Laila Doran has been giving back to the community since the age of nine when she started selling fidget toys to help youth mental health impacted by the pandemic. “Over the last year, Laila has collected milk bags from the community to make multiple mattresses for the homeless,” reads her citation. “She also helps her mom in purchasing food for the local food pantry and community fridges; in addition to wanting to ensure everyone has a comfortable place to sleep, she also wants to ensure they have food to enjoy. Laila embodies the true saying that one can do anything they can put their mind to. She is well-spoken and is a wonderful example of how we should participate in giving back to our community. For Laila to win this award reaffirms her actions are positive and need to continue to help other youth understand that their impact is important and valued.”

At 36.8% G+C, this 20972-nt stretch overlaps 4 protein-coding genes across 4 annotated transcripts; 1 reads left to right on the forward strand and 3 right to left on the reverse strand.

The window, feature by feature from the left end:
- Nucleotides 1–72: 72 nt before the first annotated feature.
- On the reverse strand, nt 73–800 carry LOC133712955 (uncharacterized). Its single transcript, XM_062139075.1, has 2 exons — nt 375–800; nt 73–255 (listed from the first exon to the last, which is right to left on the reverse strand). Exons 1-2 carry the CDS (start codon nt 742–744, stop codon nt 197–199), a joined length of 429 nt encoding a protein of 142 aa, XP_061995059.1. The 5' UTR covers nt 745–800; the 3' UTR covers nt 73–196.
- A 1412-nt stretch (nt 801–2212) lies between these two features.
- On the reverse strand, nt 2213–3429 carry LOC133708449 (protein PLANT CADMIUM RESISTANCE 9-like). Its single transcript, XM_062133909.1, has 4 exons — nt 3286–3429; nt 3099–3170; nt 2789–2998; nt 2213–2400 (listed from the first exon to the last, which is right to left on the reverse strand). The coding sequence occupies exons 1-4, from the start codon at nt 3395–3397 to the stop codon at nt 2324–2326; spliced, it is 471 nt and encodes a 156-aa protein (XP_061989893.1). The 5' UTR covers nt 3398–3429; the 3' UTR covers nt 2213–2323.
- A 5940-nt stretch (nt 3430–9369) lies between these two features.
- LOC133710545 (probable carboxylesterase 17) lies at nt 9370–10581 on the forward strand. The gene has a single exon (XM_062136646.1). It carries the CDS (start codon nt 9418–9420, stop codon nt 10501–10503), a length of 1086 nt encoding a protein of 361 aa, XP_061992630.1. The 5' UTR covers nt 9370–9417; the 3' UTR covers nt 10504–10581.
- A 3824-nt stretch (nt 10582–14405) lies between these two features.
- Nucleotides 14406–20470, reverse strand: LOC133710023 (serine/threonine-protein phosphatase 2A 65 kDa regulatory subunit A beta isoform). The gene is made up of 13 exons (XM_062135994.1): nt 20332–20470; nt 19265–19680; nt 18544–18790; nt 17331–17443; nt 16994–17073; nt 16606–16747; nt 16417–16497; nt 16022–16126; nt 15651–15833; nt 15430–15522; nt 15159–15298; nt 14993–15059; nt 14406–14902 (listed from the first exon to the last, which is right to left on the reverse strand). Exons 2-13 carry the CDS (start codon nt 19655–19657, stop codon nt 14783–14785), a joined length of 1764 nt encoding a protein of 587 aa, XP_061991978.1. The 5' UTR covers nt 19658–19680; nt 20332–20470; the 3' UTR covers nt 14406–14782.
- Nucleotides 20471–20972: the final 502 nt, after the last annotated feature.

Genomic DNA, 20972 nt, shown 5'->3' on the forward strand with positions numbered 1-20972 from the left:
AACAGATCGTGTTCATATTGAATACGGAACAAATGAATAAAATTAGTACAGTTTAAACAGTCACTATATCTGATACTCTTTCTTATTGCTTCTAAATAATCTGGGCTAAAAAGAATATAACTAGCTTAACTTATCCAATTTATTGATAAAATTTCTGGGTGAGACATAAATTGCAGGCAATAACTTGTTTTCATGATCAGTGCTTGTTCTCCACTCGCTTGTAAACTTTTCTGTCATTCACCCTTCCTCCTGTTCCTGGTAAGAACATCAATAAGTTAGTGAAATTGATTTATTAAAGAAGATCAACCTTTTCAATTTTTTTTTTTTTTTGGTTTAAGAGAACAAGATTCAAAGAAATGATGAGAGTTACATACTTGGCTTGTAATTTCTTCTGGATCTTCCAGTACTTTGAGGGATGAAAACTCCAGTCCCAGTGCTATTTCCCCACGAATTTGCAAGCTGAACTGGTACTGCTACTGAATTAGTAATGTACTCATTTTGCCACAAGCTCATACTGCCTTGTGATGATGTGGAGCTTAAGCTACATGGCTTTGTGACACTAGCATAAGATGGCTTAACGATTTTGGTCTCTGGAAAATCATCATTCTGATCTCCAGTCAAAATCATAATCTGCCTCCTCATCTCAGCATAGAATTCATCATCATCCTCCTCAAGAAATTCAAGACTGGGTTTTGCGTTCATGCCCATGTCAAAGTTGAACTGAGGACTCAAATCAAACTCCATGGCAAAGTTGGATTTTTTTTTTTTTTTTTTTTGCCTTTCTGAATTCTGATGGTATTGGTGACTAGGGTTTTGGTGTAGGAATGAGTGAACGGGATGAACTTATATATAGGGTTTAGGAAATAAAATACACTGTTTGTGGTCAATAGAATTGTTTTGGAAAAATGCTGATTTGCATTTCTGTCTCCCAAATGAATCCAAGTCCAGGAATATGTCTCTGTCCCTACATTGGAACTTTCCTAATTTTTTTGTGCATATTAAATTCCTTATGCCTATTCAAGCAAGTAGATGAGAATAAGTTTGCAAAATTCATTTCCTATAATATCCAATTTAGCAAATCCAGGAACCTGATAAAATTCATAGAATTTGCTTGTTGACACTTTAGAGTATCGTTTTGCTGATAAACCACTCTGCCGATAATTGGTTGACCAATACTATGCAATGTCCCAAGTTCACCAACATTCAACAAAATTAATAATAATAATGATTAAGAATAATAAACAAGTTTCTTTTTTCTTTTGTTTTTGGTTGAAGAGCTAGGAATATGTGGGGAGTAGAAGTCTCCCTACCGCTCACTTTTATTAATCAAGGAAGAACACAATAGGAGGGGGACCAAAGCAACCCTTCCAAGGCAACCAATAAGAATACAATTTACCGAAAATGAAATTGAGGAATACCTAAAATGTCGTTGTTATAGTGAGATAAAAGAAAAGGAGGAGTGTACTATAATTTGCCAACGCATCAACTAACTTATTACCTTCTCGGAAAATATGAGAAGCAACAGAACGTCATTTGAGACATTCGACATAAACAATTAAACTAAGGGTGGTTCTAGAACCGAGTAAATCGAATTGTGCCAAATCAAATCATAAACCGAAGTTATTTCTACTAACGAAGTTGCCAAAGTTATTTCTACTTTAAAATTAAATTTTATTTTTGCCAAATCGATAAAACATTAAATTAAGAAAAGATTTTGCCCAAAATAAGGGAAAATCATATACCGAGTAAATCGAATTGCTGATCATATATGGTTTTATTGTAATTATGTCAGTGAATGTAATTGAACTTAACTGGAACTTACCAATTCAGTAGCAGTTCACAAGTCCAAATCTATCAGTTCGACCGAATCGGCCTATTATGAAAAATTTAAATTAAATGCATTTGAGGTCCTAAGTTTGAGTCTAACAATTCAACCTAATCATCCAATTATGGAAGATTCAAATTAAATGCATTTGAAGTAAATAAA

“There are some people who volunteer because they believe it is the right thing to do,” reads their citation. “Then there are rare exceptional groups of people who snow kindness because that’s just who they are. For 18 years, Brian and Dianne have been organizing the Christmas card campaign by getting the whole community involved, such as school children; youth, seniors, and church members who write Christmas cards to be sent to members of the Canadian military posted overseas. An estimated 70,000 cards have been sent to date. It has been wonderful to see so many people help and get involved in their leadership of writing these.” The Harrisons were also recognized for their tireless work with the Salvation Army and Northridge Community Church, volunteerism with Guide programs, and helping the Aurora Food Pantry.